In many places, applications can use Java 5 annotations as an alternative to XML and Java properties configuration. This page serves as a reference for all annotations across the framework.
Since 2.1, these annotations are provided by the Convention Plugin. Codebehind and Zero Config plugins are deprecated from 2.1 on.
Action annotations are available when the framework scans the classpath for Action classes, rather than specifying individual mappings through XML configuration. See the Convention Plugin page for information on how to set up classpath scanning to allow the use of Action annotations.
Group of @Action annotations, maps multiple URLs to the same action
Defines the URL of an action
Gropup of @InterceptorRef annotations
Interceptor, or interceptor stack to be applied to at action
Group of @Result annotations
Defines a result for an action
Set the path of the action URL (used to overwrite the default)
Set where the results are located (used to overwrite the default)
Set the parent package of the actions (used to overwrite the default)
Group of @ExceptionMapping annotations
Defines an exception mapping
Defines what method to execute, or result to be returned if there are validation errors
To use these annotations, you have to specify the AnnotationWorkflowInterceptor to your interceptor stack.
Marks a action method that needs to be executed after the result.
Marks a action method that needs to be executed before the main action method.
Marks a action method that needs to be executed before the result.
To use annotation-based validation, annotate the class or interface with Validation Annotation.
Checks if there are any conversion errors for a field.
Checks that a date field has a value within a specified range.
Checks that a double field has a value within a specified range.
Checks that a field is a valid e-mail address.
Validates an expression.
Uses an OGNL expression to perform its validator.
Checks that a numeric field has a value within a specified range.
Validates a regular expression for a field.
Checks that a field is non-null.
Checks that a String field is not empty.
Checks that a String field is of the right length.
Checks that a field is a valid URL.
Marker annotation for validation at Type level.
Used to group validation annotations.
Invokes the validation for a property's object type.
Use this annotation for your custom validator types.
- Validation using Annotations (arsenalist)
Type Conversion Annotations
By default, type conversion for Maps and Collections using generics is directly supported.
In short, instead of specifying the types found in collections and maps as documented in Type Conversion, the collection's generic type is used. By using annotations, an application should be able to avoid using any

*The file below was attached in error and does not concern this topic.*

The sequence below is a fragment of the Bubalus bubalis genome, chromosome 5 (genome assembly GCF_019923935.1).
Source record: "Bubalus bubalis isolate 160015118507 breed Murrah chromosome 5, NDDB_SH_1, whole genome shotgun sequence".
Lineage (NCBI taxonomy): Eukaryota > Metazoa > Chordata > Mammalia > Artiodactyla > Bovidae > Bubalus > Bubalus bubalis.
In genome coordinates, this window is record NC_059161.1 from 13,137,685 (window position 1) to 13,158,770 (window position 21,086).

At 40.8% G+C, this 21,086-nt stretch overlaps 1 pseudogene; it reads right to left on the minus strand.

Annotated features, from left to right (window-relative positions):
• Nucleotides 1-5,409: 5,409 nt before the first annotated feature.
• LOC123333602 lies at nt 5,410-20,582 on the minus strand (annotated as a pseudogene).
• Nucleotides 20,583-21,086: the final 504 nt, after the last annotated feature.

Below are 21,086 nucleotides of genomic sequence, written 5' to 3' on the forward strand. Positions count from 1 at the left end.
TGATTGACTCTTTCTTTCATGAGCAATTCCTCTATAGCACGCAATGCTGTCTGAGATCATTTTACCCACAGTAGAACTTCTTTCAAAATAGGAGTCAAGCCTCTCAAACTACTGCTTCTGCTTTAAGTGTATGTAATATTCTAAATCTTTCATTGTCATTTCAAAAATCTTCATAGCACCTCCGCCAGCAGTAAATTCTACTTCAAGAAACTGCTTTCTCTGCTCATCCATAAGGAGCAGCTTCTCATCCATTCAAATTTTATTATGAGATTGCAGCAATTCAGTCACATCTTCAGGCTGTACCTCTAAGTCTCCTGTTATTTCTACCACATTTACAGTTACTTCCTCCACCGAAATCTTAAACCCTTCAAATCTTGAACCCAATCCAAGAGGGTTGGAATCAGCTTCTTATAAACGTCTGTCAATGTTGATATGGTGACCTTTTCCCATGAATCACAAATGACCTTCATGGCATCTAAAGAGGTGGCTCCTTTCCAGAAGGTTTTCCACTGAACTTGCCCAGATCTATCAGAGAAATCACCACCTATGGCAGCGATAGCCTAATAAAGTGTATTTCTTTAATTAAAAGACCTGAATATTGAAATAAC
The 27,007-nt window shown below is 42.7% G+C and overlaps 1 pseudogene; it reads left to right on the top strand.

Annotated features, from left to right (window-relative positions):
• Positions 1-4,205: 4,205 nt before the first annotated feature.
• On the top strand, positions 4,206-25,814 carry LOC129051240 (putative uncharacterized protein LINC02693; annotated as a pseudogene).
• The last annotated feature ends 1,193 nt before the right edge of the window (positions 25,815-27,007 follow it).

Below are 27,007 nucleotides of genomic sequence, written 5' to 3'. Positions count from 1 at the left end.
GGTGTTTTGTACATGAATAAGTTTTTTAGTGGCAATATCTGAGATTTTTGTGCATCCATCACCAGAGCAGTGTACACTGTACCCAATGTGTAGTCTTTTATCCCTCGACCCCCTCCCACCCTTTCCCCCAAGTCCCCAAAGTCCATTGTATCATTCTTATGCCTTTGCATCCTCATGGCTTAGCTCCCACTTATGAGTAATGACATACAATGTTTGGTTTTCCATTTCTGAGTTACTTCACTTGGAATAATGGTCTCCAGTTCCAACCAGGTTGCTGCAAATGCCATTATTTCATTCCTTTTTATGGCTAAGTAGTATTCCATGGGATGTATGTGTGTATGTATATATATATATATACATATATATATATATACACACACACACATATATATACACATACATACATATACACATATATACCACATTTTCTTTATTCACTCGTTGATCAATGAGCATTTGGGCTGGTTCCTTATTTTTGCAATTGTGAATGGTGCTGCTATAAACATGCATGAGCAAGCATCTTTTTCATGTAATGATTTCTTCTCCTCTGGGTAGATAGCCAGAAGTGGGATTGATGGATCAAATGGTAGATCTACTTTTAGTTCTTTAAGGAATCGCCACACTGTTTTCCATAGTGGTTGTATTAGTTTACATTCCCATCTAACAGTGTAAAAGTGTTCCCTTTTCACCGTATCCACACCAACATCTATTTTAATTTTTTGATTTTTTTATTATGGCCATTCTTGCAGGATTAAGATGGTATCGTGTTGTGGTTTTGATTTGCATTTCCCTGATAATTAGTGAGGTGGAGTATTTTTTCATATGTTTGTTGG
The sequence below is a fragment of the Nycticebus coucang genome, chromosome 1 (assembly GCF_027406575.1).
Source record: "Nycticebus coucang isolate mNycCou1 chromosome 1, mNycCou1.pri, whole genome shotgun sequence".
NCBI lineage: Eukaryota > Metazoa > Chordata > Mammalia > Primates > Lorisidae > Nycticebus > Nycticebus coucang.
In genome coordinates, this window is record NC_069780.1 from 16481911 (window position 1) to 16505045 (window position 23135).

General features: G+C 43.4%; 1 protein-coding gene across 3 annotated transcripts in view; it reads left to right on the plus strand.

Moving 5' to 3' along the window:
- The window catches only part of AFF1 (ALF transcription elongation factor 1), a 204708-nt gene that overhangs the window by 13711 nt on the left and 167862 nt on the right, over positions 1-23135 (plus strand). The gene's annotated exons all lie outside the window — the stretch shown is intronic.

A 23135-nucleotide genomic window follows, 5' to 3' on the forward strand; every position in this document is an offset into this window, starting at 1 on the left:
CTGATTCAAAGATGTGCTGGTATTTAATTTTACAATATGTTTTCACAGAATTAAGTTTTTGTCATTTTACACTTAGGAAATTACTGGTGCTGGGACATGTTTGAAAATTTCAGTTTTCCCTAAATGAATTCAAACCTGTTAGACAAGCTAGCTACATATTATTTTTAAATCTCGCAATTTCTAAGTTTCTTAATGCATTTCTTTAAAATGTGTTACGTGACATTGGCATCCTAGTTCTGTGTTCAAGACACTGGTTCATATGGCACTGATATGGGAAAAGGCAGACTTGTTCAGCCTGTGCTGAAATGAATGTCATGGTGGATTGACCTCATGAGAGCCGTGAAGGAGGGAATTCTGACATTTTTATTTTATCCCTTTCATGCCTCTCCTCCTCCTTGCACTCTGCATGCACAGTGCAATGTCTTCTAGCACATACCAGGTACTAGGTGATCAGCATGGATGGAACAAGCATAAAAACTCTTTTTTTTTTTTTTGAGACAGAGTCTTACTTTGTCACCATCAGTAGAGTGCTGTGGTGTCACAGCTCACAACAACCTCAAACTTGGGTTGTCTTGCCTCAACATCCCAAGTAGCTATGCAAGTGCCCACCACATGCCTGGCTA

To use annotation-based type conversion, annotate the class or interface with the Conversion Annotation.
Marker annotation for type conversions at Type level.
For Collection and Map types: Create the types within the Collection or Map, if null.
For Generic types: Specify the element type for Collection types and Map values.
For Generic types: Specify the key type for Map keys.
For Generic types: Specify the key property name value.
Used for class and application wide conversion rules.
The Tiles Plugin provides it's own set of Annotations. They can be used to keep
tiles.xml short. Instead tiles definitions can be created by annotating actions.
|TilesDefinition||Represents a |
|TilesDefinitions||A list of |
|Represents a |
|TilesPutListAttribute||Represents a |
|TilesAddAttribute||Represents a |
|TilesAddListAttribute||Represents a |
Jan Normann Nielsen
Are there any plans to add the two missing pages to the Namespace and ParentPackage annotations?
Jan Normann Nielsen
Wouldn't it be wise to split the Result Annotation page into two, one for the Result annotation and one for the Results annotation. All other pages describe one annotation only.
Jan Normann Nielsen
*Validatorannotations describe a
typeattribute that is required but has a default value. This doesn't to make sense – default values are only meaningful for optional properties. Also, the
typeattribute is never used in the examples although it's said to be required.
All examples using
*Validatorannotations show the annotations out of context. It's always said that they're method-level annotations, so examples should show the annotations being used on some meaningful method.